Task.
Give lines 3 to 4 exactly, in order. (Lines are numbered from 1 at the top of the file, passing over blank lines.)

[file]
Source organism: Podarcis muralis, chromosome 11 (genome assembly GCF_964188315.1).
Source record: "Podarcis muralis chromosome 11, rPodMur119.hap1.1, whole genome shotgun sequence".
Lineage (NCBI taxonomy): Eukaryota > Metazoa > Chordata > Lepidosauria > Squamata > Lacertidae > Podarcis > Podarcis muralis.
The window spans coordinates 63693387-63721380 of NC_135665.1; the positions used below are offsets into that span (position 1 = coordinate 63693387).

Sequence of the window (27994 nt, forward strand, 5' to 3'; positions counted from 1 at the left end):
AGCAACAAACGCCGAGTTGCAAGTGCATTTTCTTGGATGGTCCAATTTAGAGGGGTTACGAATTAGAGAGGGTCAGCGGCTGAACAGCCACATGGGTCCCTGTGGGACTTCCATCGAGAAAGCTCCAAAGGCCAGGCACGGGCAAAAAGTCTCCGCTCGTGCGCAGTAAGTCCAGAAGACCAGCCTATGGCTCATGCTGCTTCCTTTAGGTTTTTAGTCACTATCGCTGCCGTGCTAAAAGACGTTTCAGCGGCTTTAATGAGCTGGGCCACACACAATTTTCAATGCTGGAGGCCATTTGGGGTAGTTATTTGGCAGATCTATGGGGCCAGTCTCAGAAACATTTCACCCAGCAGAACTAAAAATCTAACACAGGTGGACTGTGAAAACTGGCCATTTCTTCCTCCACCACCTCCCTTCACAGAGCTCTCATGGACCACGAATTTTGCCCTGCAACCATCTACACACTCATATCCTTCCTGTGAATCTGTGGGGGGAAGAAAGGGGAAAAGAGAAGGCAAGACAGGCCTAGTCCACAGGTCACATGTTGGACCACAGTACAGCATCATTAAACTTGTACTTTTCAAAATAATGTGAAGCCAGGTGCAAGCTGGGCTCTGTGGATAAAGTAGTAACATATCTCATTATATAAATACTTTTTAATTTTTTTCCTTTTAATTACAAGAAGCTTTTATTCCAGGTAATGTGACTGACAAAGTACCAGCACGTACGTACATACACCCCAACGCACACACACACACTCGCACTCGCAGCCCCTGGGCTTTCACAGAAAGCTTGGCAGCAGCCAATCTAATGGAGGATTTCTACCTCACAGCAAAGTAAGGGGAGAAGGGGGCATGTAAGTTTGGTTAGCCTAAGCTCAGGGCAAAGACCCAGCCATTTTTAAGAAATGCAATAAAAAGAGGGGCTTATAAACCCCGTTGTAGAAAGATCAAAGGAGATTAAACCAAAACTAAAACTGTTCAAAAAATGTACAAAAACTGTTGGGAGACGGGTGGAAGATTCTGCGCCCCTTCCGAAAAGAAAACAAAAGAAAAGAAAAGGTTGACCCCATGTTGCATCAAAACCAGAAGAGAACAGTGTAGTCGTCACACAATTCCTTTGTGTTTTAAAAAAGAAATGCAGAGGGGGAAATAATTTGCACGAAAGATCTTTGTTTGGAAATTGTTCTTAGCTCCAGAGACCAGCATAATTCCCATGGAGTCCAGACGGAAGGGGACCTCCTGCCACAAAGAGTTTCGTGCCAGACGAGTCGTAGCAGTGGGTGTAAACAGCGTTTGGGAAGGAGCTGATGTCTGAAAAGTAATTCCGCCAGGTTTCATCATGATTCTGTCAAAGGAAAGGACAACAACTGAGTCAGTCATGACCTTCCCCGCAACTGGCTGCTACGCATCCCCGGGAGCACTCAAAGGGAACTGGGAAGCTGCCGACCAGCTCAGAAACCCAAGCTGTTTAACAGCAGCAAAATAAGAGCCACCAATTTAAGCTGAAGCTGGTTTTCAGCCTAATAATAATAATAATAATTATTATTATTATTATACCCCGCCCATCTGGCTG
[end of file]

Lineage (NCBI taxonomy): Eukaryota > Metazoa > Chordata > Lepidosauria > Squamata > Lacertidae > Podarcis > Podarcis muralis.
The window spans coordinates 63693387-63721380 of NC_135665.1; the positions used below are offsets into that span (position 1 = coordinate 63693387).